News and Views

Senior Tories warn of tax rises

posted 20 Mar 2018, 04:48 by Peter Webb

1  This apparently unremarkable headline appeared on March 18th and after the Chancellor’s Spring Statement which  saw a light at the end of the austerity tunnel. 

2 Unbelievably the two MPs, Ken Clarke and John Penrose, have had to write to the Chancellor pointing out that “official figures” inaccurately and over-optimistically exclude from the country's so-called debt  billions of pounds in future payments, including on PFI contracts and government  pensions. Reference to the “deficit” focuses only on an ‘overnight’ cash balance. 

3 This demonstrates that, though the point is widely understood, our political and manderinate  leaders, and treasury,  are so out of touch and living in the past that they persist in believing that only borrowing in the form of gilts by the treasury is real. It also shows up the ‘stone-age’ government accounting. 

4 In fact taxpayers are committed to paying the much greater total of IOUs. The traditional "debt" is around £1.8trillion but the true debt approaches three times that.(See the attached one-page WGA summary). 

5 In simple terms as an example, the employer's contribution to a person's pension for completed service is money costed in tax that has not been set aside pending retirements but spent on other things leaving the liability as uncontrolled debt. It has been borrowed. There is no difference in essence between borrowing from public employees and from 'the market'. Together they add up to much more than the official "borrowing". Because spent there is no invested  income retention or capital protection. 

6 Admitting government accounting failure "No company CFO (Chief Financial Officer)  would last long if they only bothered with their firm's bonds and ignored all their other liabilities completely" say MPs Ken Clarke and John Penrose. But even that understates the point by some margin because ignoring management accounting.  The company CFO has a total unified accounting system. Without it delegation and feedback data flows wouldn't reconcile and 'scoreboard' and balance sheet totals wouldn’t keep up, rendering the whole  useless. 

7 The 'overnight' cash balance is quickly known. But the present Full Whole Government Accounts (WGA) disgracefully take 20 months without budget values and when available for decision-making, substantive consideration and management attention are disregarded by the Lords of the Treasury and unsupported by the unqualified Permanent Secretary.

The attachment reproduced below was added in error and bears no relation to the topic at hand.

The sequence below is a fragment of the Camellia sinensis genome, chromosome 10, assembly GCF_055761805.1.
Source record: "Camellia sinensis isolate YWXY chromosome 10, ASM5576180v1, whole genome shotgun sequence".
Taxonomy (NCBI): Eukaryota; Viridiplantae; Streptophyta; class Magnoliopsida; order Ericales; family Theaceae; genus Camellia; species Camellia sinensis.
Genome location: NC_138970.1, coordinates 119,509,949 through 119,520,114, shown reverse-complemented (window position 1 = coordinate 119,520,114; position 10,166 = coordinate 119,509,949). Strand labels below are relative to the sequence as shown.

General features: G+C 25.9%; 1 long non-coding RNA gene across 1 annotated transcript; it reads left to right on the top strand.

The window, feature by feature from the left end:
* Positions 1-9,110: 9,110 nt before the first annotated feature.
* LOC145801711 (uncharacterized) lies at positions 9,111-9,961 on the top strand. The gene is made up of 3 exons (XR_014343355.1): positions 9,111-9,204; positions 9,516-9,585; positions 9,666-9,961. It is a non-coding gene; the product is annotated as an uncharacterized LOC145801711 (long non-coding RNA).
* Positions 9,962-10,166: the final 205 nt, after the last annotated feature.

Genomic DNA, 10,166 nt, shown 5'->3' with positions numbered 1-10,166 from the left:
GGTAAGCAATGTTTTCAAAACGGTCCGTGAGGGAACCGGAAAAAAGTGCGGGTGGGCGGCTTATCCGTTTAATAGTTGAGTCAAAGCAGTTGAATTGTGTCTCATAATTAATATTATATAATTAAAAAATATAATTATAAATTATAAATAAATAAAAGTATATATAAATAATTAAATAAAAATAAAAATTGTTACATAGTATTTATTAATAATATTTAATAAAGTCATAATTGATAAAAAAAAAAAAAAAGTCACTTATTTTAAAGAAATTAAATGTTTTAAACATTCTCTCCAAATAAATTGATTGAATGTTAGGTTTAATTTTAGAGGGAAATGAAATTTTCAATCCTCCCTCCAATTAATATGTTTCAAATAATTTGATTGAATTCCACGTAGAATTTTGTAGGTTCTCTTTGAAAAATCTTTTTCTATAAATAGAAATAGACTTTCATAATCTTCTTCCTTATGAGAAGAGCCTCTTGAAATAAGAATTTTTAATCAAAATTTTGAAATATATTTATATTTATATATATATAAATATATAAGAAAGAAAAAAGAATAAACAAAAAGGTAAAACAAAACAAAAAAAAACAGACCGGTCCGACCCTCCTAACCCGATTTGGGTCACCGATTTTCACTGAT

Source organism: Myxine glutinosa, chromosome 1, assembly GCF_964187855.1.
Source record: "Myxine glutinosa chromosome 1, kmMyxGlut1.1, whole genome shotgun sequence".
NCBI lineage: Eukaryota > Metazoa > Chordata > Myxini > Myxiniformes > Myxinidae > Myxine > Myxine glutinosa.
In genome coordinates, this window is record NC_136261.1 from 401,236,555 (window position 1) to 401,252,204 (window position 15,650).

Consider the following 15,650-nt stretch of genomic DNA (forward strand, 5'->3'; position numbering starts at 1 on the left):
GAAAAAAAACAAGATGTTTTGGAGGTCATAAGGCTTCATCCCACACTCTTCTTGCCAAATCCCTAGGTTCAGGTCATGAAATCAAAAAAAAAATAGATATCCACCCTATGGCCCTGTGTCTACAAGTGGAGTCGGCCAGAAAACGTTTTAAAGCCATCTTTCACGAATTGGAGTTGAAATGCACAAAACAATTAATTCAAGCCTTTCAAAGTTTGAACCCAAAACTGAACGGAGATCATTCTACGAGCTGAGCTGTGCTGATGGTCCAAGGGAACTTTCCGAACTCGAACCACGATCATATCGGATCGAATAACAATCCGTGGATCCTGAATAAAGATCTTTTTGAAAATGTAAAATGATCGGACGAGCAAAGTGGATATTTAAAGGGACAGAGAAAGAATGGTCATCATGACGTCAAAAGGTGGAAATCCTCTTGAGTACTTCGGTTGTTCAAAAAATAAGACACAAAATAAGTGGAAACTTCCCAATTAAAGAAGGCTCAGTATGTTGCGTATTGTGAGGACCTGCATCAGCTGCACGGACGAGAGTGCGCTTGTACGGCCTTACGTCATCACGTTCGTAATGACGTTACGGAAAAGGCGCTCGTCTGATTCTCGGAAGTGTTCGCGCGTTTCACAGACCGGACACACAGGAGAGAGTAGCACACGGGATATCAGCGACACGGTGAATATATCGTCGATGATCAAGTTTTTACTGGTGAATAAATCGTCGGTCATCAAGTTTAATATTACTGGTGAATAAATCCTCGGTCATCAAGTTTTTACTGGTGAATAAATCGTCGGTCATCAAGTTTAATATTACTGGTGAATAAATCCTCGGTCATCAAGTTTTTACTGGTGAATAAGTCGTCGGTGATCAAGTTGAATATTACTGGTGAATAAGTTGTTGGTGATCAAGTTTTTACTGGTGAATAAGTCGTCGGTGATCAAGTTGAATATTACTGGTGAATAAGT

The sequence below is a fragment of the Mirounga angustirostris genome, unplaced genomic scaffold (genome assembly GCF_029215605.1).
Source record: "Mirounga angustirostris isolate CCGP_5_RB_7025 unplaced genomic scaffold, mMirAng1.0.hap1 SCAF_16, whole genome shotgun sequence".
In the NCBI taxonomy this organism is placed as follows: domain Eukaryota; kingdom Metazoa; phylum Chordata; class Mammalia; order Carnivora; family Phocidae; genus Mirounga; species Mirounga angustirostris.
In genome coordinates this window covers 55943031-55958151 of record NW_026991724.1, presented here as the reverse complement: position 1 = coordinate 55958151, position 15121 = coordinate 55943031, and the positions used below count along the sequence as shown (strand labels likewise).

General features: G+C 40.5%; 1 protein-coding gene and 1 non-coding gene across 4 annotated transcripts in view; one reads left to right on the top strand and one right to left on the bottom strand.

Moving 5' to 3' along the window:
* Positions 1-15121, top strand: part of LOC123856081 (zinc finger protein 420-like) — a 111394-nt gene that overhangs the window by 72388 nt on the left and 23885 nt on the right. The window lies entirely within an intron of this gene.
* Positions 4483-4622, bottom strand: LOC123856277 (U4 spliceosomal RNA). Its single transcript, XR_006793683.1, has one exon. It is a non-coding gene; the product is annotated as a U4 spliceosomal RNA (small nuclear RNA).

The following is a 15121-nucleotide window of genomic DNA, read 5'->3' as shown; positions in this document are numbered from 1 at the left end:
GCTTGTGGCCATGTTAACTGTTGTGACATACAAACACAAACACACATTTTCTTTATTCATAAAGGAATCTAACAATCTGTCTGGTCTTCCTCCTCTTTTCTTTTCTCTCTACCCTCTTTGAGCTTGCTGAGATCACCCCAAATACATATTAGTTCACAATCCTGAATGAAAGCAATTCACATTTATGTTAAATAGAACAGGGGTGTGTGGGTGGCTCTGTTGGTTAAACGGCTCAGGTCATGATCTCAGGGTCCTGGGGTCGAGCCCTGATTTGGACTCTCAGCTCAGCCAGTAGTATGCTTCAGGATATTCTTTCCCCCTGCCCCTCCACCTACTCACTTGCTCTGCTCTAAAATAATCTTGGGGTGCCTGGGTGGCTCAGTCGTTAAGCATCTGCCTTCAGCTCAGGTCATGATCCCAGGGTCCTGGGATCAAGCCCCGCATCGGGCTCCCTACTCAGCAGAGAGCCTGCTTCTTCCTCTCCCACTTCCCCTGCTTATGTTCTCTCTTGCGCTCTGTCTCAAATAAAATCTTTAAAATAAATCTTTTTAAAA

8 Accounting failure extends to the budget planning process. The Public Accounts Committee (PAC) and National Audit Office (NAO) know this but are faced with political and treasury paralysis. As reported here the PAC has asked for the right system to be installed but the treasury doesn't want to understand let alone act. Politicians mislead us and themselves  by claiming, priestlike, that the "deficit" means what it doesn't. The two MPs are calling on the Chancellor for a "full national balance sheet" at future Budgets.

Surrey Council tax 2018-19

posted 20 Mar 2018, 03:17 by Peter Webb

Capped Council tax invoices 2018-19 for Surrey at just below 6% have now arrived on our doormats. We are to assume that services and operations can be maintained. But back-up information is inadequate and recent media reports of the need for a 15% rate for 2017-18 have become obscured by hints that yet more savings still need to be made. Was that a Carillion-like profit warning?


There have been some references in the press to a ‘deal’ having been done which will keep back from central government for one year only more of business rates. Other than that we have to continue to trust in Leader David Hodge’s management in difficult circumstances.


Unlike private sector bodies we, as the risking investors, are denied an Annual Report at this point in the proceedings. This would ordinarily give us the plan going forward. Last year when testing the system it was  found that library copies were hidden from view quite apart from being published weeks into the new period. David Hodge did then at least issue instructions for visibility on reference section shelves. That is only a ‘small step for mankind’  on the road towards formal democratic accountability.


posted 17 Dec 2017, 10:10 by Peter Webb   [ updated 18 Dec 2017, 01:14 ]

It is not denied that there is a management void, no governing executive structure and no cyclical management accounting.  This is a constitutional fault and politically negligent. Operationally the Treasury is the weakest link. Accounting has not yet fully embraced accrual accounting which is thought to be a choice though essential for management accounting. 

Parliamentary supremacy does not extend to government machinery. The National Audit Office is not allowed to recommend at the apex. House of Commons Committees are uncoordinated, overlap and are non-executive. In this field they do not have full knowledge of accounting standards and technical know how. Political leadership is not interested and therefore does not drive change that would provide it with conventional and necessary management information. There is however full but powerless recognition of this need below that level. 

The Public Accounts Committee (PAC) has very recently "called on government to set out for the first time a properly integrated business planning, budgeting and performance system that endures”. That says it all, but sadly:

·        “government” does not locate responsibility.

·        “set out” presumably means only propose.